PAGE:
Video Game Addiction in Grand Rapids, MI—Counseling and Therapy

Miles and his college buddies used to play video games around the clock. After graduation, most of them moved to different cities, and with full-time jobs, they mostly stopped playing—except for Miles. He still plays throughout the night a few times a week. He has tried to cut back, but the hours he spends gaming inevitably increase. Miles wants to stop. He sees colleagues who were hired with him being promoted while he feels stuck. Miles wonders what else he can do and if he might be addicted to video games.

Along with Miles, many other people are struggling to regulate their video game use. More research is being conducted to understand whether compulsive gaming fits the same clinical categories as other behavior based addictions such as gambling, but several things are clear: the symptoms for compulsive gaming are very similar to those of addiction and so are the treatments.

Based upon the principles of Alcoholics Anonymous, several 12-step groups have formed that address gaming such as Online Gamers Anonymous and Computer Gaming Addicts Anonymous. People are also turning to therapy to regain control of their gaming.

Thriveworks Grand Rapids counselors have worked with many clients who need help regulating their video game play. We have worked with children, teens, and adults, and we love seeing them find freedom and balance.

What Exactly Is Video Game Addiction?

What people normally talk about as a video game addiction, The Diagnostic and Statistical Manual of Mental Disorders, Fifth Edition (DSM-5) formally labels internet gaming disorder and includes in the section, “Conditions for Further Study.” While the DSM-5 acknowledges that mental health professionals need more information on internet gaming disorder, it also acknowledges that much is known. The following are symptoms of internet gaming disorder:

  • Lying to friends, family, and accountability partners about gaming habits.
  • Obsessively thinking about games.
  • Developing a tolerance to gaming—playing for more and more time to feel satiated.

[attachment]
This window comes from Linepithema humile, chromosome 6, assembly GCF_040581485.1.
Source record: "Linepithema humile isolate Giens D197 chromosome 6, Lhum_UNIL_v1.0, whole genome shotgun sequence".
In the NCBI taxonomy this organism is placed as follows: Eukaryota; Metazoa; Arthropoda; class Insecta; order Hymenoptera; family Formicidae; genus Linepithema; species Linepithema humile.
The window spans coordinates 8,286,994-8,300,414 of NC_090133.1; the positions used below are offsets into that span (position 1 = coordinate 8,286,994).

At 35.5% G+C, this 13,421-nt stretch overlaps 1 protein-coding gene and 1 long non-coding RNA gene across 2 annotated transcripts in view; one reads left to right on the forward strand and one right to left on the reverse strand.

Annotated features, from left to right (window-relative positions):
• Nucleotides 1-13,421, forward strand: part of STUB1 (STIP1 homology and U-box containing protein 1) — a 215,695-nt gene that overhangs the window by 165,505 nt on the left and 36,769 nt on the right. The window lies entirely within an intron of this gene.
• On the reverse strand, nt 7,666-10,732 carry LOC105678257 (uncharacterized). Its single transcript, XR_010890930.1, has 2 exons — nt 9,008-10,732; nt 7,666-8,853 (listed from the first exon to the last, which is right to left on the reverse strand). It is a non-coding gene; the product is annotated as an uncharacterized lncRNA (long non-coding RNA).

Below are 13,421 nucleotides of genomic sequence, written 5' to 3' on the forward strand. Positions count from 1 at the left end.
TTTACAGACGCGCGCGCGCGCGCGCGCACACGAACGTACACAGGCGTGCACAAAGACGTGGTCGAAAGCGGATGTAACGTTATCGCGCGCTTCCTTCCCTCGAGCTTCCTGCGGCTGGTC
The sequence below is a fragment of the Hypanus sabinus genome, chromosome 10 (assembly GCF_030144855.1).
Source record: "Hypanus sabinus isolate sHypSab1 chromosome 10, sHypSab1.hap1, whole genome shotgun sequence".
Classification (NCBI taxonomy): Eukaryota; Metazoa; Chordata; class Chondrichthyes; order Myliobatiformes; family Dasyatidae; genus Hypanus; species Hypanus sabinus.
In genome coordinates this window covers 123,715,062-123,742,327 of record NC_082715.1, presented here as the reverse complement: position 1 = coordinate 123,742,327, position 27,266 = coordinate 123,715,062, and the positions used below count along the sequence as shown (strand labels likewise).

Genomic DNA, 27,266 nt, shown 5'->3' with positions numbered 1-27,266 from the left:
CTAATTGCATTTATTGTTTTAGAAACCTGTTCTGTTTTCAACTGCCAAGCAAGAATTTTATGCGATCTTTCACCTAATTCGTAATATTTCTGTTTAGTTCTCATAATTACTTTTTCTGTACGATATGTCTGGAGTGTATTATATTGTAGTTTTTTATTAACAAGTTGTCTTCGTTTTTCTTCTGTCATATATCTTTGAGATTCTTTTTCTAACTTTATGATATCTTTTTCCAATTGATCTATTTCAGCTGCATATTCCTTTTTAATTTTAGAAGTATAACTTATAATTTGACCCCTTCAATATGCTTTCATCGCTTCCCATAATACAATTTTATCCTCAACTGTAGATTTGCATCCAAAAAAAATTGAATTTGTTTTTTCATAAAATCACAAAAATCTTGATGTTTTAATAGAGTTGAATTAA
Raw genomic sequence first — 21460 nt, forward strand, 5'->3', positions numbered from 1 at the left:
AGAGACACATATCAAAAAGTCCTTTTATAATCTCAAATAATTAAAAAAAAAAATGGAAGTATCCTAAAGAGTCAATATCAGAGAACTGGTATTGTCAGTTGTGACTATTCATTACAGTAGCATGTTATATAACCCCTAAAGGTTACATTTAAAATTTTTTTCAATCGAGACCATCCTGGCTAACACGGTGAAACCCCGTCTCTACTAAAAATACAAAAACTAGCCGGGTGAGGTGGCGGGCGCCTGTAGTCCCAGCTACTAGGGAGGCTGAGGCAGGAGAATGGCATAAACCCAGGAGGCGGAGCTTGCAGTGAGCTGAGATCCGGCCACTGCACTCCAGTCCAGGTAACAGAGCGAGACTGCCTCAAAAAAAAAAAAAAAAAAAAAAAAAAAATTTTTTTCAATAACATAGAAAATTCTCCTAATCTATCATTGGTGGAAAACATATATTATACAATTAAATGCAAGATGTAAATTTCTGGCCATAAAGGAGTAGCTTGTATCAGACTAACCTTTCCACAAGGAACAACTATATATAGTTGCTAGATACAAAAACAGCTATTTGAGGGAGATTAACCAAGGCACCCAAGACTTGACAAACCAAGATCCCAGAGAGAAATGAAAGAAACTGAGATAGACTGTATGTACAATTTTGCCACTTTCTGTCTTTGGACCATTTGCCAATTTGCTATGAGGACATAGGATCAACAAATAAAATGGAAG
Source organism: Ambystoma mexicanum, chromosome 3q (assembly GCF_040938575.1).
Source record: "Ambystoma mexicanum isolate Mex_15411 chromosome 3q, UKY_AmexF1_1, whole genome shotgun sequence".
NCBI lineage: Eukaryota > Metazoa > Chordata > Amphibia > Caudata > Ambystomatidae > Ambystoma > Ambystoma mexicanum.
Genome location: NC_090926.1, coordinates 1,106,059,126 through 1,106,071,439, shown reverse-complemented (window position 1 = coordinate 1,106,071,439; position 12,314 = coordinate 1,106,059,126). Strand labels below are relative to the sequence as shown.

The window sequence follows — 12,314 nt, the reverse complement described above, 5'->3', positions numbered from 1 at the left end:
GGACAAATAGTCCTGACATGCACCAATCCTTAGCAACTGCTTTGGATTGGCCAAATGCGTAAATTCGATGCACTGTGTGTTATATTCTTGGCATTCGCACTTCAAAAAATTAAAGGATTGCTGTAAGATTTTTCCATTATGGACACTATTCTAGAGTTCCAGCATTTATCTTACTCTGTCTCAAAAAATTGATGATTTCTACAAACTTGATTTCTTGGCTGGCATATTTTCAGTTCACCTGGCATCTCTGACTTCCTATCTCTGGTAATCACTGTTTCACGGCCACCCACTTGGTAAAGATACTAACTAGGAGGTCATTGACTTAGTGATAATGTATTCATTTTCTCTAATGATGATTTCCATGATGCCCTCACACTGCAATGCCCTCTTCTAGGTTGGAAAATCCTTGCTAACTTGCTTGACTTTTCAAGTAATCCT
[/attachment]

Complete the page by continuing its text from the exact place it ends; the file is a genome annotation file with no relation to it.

• Alleviating difficult emotions such as anxiety, loneliness, boredom, guilt, sadness, shame, grief, or fear by playing video games.
  • When trying to stop gaming or when unable to play, experiencing withdrawal—moodiness, irritability, restlessness, or depression.
  • Playing video games to avoid solving real-life problems and challenges.
  • Trying to stop without success.
  • Choosing to game over pursuing time with loved ones or professional/educational opportunities.

In addition, parents should pay particular attention if their children or teens display the following:

  • Falling grades.
  • Drowsiness at school.
  • Unfinished homework.
  • Giving up activities they normally enjoy.
  • Playing video games by themselves.

The underlying theme of these symptoms is control: do people have control over their video game habits or have video games taken control of their lives? Depending upon how many symptoms people present, they may have severe, moderate, or mile internet gaming disorder.

How Does Compulsive Gaming Start?

There are still many unanswered questions about why and how internet gaming disorder is caused, but many people believe that the way video game narratives are written is a contributor—especially core loops. Many social media games, massively multi-media online role-playing games (MMORPG), and mobile games utilize core loops—a system of challenges with rewards that interconnect to the next challenge.

This is how core loops work: the game presents a task. When players complete it, their reward helps them complete the next task, drawing them deeper into the narrative. With each reward, dopamine is also released in their brain. The dopamine solidifies the player’s association between the game and the experience of pleasure.

Monster Hunter is one game, of many, that employs these loops. Players hunt and battle monsters (the challenge). When they defeat a monster, they receive that monster’s powers (the reward). With new powers, they can battle fiercer monsters (the reward loops into the next challenge). Players’ brains also release dopamine with every reward, making the experience pleasurable.

Counseling for Internet Gaming Disorder

Compulsive gaming can cause serious harm in people’s lives. They may experience physical, relational, and emotional challenges as a result of gaming:

  • Physically: many gamers struggle with dry eyes, severe headaches, Carpel Tunnel Syndrome, poor hygiene, irregular eating habits, back pain, and sleep disturbances.
  • Relationally: irresponsible behaviors such as lying, overspending, or choosing gaming over time with loved ones can drive a wedge in relationships.
  • Emotionally: when people turn to video games as a release for emotional pain, the pain is never resolved and healed. In fact, it may grow worse.

If you recognize the symptoms and the effects of internet gaming disorder, it may be time to reach out for professional help. If you are ready, so is Thriveworks Grand Rapids.

When you call our office, a scheduling specialist will answer. If you call today, you likely will see a therapist tomorrow. Many new clients have their first appointment within 24 hours of their first call. We offer weekend and evening sessions. We also accept many insurance plans.

Let’s get started. Call Thriveworks today.

Thriveworks Counseling
4079 Park East Court SE
Grand Rapids, MI 49546

Tel : (616) 425-2176

Hours:
Mon-Fri: 8AM-9PM
Sat-Sun: 8AM-5PM

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